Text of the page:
Tag Archives: Book Review

Book Review: From Pigeons to Tweets

By Johna Till Johnson

From Pigeons to TweetsFrom Pigeons to Tweets: A General Who Led Dramatic Changes in Military Communications, by Clarence E. McKnight and Hank H. Cox. History Publishing Company, Palisades, New York, 2013.

Okay, I know I have weird tastes in reading material. But when I picked up “From Pigeons to Tweets”, I didn’t expect what I actually got.

The subtitle is “A General Who Led Dramatic Changes in Military Communications”, and the author is Lt. Gen. Clarence E. McKnight Jr. (along with journalist Hank H. Cox).

Given that, plus the relatively staid promotional blurbs from a range of military luminaries, I was expecting a dry treatise on the history of military communications technology.

That would have been interesting enough. I’m fascinated by military technology in general, and military communications technology in particular. (I told you I have weird tastes!)

What I got was (in part) a rollicking and thoroughly absorbing memoir by a man who rose to the highest ranks of the U.S. Army’s Signal Corps (the branch that focuses on communications technology) and who had a reputation for hands-on effectiveness in setting up communications systems. (“McKnight could communicate from Hell,” says one of his colleagues—as a compliment.)

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The World’s Toughest Endurance Challenges

By Vladimir Brezina

The World’s Toughest Endurance Challenges
Richard Hoad and Paul Moore
Bloomsbury Publishing
London, 2012

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From the description of the book on Amazon:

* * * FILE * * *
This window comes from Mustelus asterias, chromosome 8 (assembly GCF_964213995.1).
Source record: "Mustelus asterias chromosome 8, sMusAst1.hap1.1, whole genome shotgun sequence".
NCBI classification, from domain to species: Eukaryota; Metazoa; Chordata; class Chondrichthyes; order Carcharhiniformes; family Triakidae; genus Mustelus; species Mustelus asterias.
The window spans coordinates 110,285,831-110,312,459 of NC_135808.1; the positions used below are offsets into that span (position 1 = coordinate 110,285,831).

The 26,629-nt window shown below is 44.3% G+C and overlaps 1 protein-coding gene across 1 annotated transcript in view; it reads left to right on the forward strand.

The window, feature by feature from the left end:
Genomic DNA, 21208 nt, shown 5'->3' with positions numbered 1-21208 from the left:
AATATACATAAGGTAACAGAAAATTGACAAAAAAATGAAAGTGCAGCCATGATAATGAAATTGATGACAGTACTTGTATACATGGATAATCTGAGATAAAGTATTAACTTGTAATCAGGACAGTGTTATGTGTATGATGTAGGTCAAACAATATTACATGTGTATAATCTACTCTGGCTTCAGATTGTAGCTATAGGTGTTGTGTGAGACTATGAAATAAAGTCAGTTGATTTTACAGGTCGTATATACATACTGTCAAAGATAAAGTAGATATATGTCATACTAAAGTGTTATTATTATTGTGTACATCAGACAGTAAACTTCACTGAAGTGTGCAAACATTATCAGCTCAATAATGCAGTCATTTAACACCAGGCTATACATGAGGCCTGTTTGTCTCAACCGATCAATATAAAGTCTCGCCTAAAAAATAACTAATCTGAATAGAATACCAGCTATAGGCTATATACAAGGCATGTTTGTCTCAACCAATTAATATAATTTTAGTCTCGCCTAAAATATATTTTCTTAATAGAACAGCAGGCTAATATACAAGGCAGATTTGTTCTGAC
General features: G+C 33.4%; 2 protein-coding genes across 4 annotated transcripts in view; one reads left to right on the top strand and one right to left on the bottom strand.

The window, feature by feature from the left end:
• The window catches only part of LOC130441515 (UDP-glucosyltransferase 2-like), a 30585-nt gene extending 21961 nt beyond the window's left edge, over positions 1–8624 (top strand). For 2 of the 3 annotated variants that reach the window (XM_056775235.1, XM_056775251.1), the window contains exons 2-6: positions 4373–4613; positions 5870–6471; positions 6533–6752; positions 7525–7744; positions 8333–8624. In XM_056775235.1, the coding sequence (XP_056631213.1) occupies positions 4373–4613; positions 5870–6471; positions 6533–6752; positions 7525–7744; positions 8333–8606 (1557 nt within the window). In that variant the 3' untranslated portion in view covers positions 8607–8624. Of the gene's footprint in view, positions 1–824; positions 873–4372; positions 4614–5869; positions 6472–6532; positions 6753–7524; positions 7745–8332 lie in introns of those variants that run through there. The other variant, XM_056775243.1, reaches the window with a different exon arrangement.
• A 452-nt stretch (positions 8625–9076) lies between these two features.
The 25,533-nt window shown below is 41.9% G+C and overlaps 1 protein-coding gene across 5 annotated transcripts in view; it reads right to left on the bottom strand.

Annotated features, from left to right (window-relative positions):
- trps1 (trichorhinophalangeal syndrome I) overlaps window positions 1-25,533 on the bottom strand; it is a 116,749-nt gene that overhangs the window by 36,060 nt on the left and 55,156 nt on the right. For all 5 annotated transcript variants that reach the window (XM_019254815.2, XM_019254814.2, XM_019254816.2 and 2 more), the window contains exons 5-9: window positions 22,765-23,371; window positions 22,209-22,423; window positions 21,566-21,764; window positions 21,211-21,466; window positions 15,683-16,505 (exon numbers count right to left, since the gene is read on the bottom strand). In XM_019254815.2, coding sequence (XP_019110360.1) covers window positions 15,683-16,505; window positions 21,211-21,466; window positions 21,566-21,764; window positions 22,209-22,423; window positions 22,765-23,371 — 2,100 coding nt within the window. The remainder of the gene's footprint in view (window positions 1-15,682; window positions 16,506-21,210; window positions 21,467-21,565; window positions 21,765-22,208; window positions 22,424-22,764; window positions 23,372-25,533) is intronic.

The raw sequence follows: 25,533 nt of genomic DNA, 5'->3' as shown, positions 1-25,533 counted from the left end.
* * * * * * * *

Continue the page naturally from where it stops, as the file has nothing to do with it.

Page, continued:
“The World’s Toughest Endurance Challenges” profiles 50 of the most extreme marathons, triathlons, bike rides, adventure races, climbs, open-water swims and other iconic endurance events from around the world. Breathtaking full-color photographs and insider commentary from top athletes will thrill endurance athletes, extreme sports addicts, and outdoor adventurers of all stripes.

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Sea Kayaker’s Deep Trouble

By Vladimir Brezina

Sea Kayaker’s Deep Trouble:
True Stories and Their Lessons from Sea Kayaker Magazine
Matt Broze and George Gronseth
Edited by Christopher Cunningham
Ragged Mountain Press
Camden, Maine, 1997

When I first started kayaking, in those spare moments when I wasn’t actually on the water I eagerly read every kayaking book I could lay my hands on. And this book was one that all experienced paddlers recommended. Possibly they were tired of explaining afresh to each clueless newbie all the things that could go wrong. This book does that job soberingly well.

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The Other Islands of New York City: A History and Guide, by Sharon Seitz and Stuart Miller

By Vladimir Brezina

The Other Islands of New York City: A History and Guide, by Sharon Seitz and Stuart Miller. Third Edition 2011.  The Countryman Press, Woodstock, VT; distributed by W.W. Norton, New York.

How many islands are there in New York City? Even lifelong New Yorkers would have trouble answering this question. Several of the islands, of course, are home to millions.  A few other islands have mythical fame: Liberty Island, Ellis Island, Rikers Island… But next to them, sometimes just a stone’s throw away, are many other islands.  Some have long supported their own small human communities; others have colorful histories but today are inhabited only by birds and rats.  This unique book tells the histories and human stories of 45 of the “other” islands of New York City.

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